What Is Paranoia? - Definition, Symptoms & Causes

Instructor: Yolanda Williams

Yolanda has taught college Psychology and Ethics, and has a doctorate of philosophy in counselor education and supervision.

Did you know that paranoia is a symptom of several mental disorders, including schizophrenia and delusional disorder? Learn more about paranoia, its symptoms, and causes. Then, you can test your knowledge with a quiz.


Paranoia is defined as persistent irrational thoughts, feelings of persecution, or an over-inflated sense of self-importance. But what does this really mean?

We all have had suspicious or irrational thoughts at one time or another. Maybe you have watched a scary movie and felt jumpy afterward, or maybe you've had a feeling that someone was watching you even though no one was there. Later, you probably realized that your fears were unfounded and you were able to move on. Paranoid individuals, however, have suspicions and irrational thoughts that don't go away. Instead, they are exaggerated, even when there is not any evidence to suggest their suspicions are true. These fears makes it difficult for individuals with paranoia to function in society, work, or have close relationships.

Paranoid individuals have persistent irrational thoughts.

Paranoia has three main features:

  1. Intense fear or worry that something bad will take place
  2. Feeling that other individuals or causes outside the person are to blame
  3. Exaggerated beliefs or beliefs that have no support

Paranoia is a symptom of several different types of mental disorders, including:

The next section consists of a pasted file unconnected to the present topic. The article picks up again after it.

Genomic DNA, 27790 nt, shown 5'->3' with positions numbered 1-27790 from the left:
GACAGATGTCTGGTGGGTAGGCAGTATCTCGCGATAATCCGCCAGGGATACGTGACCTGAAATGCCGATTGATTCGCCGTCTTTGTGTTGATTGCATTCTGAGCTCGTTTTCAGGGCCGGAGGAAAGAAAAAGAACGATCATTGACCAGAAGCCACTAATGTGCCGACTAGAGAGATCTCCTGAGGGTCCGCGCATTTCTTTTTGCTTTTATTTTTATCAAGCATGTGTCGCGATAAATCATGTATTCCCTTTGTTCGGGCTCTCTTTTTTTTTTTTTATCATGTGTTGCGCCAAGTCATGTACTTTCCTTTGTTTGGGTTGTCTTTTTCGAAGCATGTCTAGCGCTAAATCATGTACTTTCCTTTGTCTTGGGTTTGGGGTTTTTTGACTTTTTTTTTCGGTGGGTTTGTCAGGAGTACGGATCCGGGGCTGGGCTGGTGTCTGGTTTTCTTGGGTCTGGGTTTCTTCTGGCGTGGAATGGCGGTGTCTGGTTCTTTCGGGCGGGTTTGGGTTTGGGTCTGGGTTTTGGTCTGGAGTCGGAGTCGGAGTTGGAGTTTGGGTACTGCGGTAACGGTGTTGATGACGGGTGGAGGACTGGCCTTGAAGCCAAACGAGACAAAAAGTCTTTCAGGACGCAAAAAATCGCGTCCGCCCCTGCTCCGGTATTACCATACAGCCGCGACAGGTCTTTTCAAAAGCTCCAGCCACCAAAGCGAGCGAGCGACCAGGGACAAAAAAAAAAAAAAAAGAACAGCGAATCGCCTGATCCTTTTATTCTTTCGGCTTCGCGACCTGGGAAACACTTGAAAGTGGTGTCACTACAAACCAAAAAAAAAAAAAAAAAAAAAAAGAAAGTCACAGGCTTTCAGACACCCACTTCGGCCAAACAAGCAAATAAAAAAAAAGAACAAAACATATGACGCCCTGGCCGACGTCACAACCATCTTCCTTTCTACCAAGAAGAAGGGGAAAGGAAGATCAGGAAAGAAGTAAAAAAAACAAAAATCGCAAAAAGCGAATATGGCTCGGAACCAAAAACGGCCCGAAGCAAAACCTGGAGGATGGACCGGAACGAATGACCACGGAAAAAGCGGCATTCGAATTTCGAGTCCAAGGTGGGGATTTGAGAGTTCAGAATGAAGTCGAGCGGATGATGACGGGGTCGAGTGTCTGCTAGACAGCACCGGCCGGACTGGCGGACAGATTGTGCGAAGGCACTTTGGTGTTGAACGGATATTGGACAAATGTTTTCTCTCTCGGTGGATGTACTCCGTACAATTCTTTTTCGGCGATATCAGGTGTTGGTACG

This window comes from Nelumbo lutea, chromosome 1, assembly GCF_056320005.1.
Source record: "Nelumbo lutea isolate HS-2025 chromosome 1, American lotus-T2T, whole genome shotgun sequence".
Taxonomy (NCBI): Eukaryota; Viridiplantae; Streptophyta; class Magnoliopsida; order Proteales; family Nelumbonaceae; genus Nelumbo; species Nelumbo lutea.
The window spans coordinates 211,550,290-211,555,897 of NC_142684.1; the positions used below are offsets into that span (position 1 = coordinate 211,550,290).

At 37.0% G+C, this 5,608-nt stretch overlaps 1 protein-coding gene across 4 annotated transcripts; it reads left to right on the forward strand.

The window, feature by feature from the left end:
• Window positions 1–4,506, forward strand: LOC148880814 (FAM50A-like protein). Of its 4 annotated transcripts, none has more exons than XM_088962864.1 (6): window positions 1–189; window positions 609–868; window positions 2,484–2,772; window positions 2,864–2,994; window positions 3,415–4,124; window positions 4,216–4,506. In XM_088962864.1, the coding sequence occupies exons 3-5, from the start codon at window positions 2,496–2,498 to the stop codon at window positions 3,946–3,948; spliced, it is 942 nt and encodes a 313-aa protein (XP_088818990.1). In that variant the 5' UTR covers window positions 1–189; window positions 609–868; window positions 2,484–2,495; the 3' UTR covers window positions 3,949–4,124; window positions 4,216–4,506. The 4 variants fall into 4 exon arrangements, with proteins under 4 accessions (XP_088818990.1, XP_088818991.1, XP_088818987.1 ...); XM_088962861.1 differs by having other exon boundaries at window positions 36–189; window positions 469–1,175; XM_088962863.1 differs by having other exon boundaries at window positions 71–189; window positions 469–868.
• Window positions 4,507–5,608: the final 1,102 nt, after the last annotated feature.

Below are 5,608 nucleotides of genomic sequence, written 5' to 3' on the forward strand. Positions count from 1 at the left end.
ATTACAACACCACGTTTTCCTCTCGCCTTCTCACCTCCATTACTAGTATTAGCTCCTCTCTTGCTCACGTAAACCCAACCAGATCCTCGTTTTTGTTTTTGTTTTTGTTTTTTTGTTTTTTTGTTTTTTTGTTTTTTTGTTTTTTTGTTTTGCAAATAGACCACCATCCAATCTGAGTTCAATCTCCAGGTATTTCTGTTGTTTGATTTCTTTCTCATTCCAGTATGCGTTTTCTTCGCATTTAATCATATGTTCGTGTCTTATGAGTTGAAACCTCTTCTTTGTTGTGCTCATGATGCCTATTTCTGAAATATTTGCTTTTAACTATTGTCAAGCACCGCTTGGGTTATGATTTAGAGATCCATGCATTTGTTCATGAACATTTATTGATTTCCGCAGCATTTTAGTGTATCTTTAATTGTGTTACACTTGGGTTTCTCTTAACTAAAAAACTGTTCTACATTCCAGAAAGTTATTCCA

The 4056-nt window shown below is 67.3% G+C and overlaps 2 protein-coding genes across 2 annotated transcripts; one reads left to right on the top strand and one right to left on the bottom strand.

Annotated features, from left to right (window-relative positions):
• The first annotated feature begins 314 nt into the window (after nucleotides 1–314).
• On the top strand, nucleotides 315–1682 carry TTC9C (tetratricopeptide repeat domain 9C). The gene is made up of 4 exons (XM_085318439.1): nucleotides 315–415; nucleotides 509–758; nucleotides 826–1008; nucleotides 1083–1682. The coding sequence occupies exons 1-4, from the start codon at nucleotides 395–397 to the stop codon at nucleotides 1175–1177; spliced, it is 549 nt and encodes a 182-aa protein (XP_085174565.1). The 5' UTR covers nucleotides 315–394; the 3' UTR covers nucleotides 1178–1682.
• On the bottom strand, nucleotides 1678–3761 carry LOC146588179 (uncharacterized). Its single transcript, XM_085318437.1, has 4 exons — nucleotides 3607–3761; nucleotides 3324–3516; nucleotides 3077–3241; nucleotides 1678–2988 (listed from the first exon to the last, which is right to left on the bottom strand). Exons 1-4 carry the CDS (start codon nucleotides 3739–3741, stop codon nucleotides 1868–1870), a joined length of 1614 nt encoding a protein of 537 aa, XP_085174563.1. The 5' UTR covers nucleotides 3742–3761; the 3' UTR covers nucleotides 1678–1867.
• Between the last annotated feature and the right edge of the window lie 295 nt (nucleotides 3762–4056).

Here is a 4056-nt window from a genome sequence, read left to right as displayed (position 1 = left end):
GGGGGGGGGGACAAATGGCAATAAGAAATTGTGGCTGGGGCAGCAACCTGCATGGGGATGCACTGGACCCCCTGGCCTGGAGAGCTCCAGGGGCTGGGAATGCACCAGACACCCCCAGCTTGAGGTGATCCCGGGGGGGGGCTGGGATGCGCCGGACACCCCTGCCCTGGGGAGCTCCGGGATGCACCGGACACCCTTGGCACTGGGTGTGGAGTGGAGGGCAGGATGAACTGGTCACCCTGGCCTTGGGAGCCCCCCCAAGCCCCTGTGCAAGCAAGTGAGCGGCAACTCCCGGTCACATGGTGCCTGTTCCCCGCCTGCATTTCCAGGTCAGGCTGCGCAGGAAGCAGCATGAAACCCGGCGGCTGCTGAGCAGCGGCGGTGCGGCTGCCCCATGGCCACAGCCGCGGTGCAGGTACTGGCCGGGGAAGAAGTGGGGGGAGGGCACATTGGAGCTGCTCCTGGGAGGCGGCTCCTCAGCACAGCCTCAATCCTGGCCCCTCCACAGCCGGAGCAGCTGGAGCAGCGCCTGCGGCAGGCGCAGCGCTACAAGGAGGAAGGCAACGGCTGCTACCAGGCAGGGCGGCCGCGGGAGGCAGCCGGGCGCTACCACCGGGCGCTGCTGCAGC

• Schizophrenia
  • Schizoaffective disorder
  • Anxiety disorders (i.e., phobias and generalized anxiety disorder)
  • Depression
  • Paranoid personality disorder
  • Delusional disorder

Paranoia is also a symptom of several other diseases, including:

  • Huntington's disease
  • Parkinson's disease
  • Alzheimer's disease


Symptoms of paranoia can be range from mild (i.e., feeling that the guy sitting next to you is popping his gum just to annoy you) to severe (i.e., feeling that there is an alien inside your head that is controlling your thoughts). People who experience paranoia may exhibit the following symptoms:

  • Inability to trust others
  • Being easily offended
  • Trouble forgiving others
  • Intense fear of being taken advantage of
  • Inability to handle criticism

Individuals with paranoia can easily become violent and hostile if they are feeling threatened.

  • Hostile, aggressive, or argumentative behavior
  • Unwilling to compromise
  • Being overly suspicious
  • Viewing the world as a dangerous place in which they are under constant threat
  • Belief in 'conspiracy theories,' which lack evidence or support
  • Feelings of persecution


Paranoia is thought to be caused by a breakdown of mental and emotional functions and reasoning. The exact cause of these breakdowns is still unknown. The major theories regarding the development of paranoia are:

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